Travel

Airlines told by UK government to prioritise passengers and treat them sensitively amid travel chaos

Business Insider US
People wait in long queues for security at Heathrow Airport on June 1. Carl Court/Getty Images.
People wait in long queues for security at Heathrow Airport on June 1. Carl Court/Getty Images.
  • The UK government has demanded airlines treat passengers properly as travel disruptions continue.
  • Passengers should be provided essential information, the DfT and CAA wrote in a letter to airlines.
  • Further legislative reforms will be considered if passengers are not appropriately treated, the letter said.
  • For more stories go to www.BusinessInsider.co.za.

The UK government has ordered airlines to put passengers first and treat them with decency amid the summer travel chaos.

Top officials of the Department for Transport (DfT) and the Civil Aviation Authority (CAA) wrote a joint letter to airlines, asking them to communicate with passengers properly and provide them with enough information. The Independent first reported the letter.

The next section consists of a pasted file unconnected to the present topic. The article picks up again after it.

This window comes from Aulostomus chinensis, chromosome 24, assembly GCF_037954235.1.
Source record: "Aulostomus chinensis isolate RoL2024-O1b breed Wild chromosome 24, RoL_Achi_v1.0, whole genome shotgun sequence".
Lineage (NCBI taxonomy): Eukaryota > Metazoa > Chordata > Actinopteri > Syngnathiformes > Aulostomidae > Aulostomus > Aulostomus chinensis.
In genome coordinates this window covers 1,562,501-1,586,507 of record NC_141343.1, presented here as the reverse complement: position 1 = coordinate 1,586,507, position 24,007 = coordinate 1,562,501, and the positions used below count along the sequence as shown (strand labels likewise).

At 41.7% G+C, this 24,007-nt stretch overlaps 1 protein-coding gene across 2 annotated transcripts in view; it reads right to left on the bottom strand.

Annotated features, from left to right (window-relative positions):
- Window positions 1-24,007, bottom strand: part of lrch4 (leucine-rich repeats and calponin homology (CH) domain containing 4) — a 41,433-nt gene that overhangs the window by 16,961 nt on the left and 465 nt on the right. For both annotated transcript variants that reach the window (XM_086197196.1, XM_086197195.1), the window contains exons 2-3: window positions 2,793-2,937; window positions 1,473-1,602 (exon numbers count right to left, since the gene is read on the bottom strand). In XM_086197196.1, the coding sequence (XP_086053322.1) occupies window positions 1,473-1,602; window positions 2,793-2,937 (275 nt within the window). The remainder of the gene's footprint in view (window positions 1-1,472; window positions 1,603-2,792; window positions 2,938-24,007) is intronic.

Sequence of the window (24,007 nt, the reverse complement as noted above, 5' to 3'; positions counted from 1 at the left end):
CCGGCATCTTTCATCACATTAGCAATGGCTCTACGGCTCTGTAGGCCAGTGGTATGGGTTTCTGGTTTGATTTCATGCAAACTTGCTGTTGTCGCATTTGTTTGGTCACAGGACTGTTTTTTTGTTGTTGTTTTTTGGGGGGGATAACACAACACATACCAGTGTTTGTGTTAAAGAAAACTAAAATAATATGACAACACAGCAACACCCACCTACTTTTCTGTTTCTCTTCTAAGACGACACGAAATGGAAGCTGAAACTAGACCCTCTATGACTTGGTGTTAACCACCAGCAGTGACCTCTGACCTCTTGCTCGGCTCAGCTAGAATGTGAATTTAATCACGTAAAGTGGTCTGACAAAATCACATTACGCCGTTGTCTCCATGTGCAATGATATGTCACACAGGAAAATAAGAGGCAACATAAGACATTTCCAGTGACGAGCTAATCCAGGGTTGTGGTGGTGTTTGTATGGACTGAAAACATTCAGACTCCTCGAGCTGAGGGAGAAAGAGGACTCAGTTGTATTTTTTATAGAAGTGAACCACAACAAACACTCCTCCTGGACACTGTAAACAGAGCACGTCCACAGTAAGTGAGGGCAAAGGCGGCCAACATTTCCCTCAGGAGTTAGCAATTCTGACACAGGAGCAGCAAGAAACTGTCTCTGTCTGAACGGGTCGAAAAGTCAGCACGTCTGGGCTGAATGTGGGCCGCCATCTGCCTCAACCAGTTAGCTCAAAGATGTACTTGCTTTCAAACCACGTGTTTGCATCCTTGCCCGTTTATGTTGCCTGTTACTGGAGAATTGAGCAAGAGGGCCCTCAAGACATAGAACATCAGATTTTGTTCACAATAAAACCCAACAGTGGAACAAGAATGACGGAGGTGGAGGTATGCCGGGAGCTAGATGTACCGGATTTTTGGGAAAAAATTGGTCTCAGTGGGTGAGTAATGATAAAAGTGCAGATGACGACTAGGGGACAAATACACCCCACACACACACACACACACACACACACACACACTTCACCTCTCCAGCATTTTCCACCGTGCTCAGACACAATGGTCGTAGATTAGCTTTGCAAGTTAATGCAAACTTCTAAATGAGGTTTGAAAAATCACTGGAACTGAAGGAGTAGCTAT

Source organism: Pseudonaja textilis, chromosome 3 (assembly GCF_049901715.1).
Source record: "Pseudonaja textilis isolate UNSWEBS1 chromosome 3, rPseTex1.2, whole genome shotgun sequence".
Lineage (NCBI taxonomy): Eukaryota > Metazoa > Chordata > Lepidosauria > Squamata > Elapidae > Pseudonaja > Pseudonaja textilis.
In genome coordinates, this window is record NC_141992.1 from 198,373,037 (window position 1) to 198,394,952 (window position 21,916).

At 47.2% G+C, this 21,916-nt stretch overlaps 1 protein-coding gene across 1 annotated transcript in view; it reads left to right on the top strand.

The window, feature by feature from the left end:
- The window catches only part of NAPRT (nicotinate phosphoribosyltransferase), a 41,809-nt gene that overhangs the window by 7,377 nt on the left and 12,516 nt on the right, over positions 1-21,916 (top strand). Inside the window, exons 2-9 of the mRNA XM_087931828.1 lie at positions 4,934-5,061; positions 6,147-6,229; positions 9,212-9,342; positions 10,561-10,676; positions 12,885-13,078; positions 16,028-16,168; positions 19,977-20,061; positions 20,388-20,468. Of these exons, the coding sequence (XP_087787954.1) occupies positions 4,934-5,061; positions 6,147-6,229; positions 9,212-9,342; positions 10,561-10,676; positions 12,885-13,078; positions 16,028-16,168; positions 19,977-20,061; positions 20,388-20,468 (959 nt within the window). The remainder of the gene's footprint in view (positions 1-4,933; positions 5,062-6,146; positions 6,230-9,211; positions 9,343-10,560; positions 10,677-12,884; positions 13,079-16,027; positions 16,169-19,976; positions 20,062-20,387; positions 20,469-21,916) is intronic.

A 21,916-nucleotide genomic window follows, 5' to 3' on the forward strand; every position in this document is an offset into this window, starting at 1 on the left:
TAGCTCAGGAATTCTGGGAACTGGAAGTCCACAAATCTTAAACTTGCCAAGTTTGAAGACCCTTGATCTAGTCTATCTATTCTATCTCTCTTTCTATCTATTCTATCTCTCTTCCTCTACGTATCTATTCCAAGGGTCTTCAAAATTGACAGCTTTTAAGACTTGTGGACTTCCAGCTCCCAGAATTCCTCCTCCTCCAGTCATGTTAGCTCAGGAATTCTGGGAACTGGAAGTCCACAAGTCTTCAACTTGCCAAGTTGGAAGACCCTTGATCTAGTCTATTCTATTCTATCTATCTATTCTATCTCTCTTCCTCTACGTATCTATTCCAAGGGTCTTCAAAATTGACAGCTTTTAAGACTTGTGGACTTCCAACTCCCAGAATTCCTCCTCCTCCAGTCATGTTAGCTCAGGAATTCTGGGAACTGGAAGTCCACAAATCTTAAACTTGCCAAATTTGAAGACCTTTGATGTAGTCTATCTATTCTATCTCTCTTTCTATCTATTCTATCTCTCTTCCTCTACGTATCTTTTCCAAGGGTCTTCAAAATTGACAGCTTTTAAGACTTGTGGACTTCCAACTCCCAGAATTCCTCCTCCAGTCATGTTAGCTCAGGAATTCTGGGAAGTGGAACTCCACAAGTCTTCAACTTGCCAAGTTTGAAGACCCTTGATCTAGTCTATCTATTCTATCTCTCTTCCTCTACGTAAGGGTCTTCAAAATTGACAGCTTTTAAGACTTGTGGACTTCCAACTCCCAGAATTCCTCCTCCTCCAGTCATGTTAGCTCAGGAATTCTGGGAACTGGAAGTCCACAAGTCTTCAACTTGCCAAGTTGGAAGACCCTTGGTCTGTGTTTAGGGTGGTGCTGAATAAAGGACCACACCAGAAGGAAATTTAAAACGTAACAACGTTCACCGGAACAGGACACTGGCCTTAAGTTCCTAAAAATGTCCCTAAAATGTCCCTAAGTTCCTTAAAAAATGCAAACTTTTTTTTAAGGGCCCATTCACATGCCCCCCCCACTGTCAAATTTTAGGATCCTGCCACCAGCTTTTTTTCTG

"We hope you would agree that we need to prioritise passengers and treat their needs sensitively as air travel recovers," they wrote in the letter. The officials said they want to make sure that passengers can easily access information about their rights if their flight is delayed or cancelled.

Airlines were ordered to contact passengers ahead of their flight to tell them about what they could expect during travel. The letter said this information should include recommended arrival times at the airport, what to do if luggage is lost or damaged, what to do if the flight is cancelled or delayed, and what passengers' rights for compensation are.

The officials wrote in the letter that these details should be the minimum amount of information airlines provide to passengers.

"If we consider that passengers are not being appropriately treated further legislative reforms will be considered," said the letter.

The DfT and CAA also asked airlines to ensure they have suitable resources at airports and call centres to help passengers.

Insider has reported on various accounts of passengers' luggage getting lost, connecting flights being cancelled in midair, and flights being delayed 10 times. The stories indicate the mayhem that is occurring in the aviation industry as staffing shortages cripple airlines' services.


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